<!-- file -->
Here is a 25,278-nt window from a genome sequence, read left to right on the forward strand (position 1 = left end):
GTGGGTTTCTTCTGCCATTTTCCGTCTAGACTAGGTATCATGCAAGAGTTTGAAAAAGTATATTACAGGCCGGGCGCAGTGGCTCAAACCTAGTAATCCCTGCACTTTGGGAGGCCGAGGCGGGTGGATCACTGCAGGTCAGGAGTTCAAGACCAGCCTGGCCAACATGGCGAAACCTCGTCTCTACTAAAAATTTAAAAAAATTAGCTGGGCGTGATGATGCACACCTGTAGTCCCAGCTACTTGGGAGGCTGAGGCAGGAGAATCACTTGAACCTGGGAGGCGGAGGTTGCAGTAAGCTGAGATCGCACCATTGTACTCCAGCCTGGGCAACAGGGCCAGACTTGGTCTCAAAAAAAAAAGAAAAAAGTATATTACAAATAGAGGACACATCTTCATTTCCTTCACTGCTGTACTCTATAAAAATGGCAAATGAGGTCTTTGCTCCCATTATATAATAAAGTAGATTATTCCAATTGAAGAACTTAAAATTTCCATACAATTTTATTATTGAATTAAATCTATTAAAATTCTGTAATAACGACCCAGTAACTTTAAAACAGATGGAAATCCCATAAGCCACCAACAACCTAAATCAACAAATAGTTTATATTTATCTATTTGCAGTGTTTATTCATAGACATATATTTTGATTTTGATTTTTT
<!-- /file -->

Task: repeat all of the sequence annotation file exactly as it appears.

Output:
Here is a 25,278-nt window from a genome sequence, read left to right on the forward strand (position 1 = left end):
GTGGGTTTCTTCTGCCATTTTCCGTCTAGACTAGGTATCATGCAAGAGTTTGAAAAAGTATATTACAGGCCGGGCGCAGTGGCTCAAACCTAGTAATCCCTGCACTTTGGGAGGCCGAGGCGGGTGGATCACTGCAGGTCAGGAGTTCAAGACCAGCCTGGCCAACATGGCGAAACCTCGTCTCTACTAAAAATTTAAAAAAATTAGCTGGGCGTGATGATGCACACCTGTAGTCCCAGCTACTTGGGAGGCTGAGGCAGGAGAATCACTTGAACCTGGGAGGCGGAGGTTGCAGTAAGCTGAGATCGCACCATTGTACTCCAGCCTGGGCAACAGGGCCAGACTTGGTCTCAAAAAAAAAAGAAAAAAGTATATTACAAATAGAGGACACATCTTCATTTCCTTCACTGCTGTACTCTATAAAAATGGCAAATGAGGTCTTTGCTCCCATTATATAATAAAGTAGATTATTCCAATTGAAGAACTTAAAATTTCCATACAATTTTATTATTGAATTAAATCTATTAAAATTCTGTAATAACGACCCAGTAACTTTAAAACAGATGGAAATCCCATAAGCCACCAACAACCTAAATCAACAAATAGTTTATATTTATCTATTTGCAGTGTTTATTCATAGACATATATTTTGATTTTGATTTTTT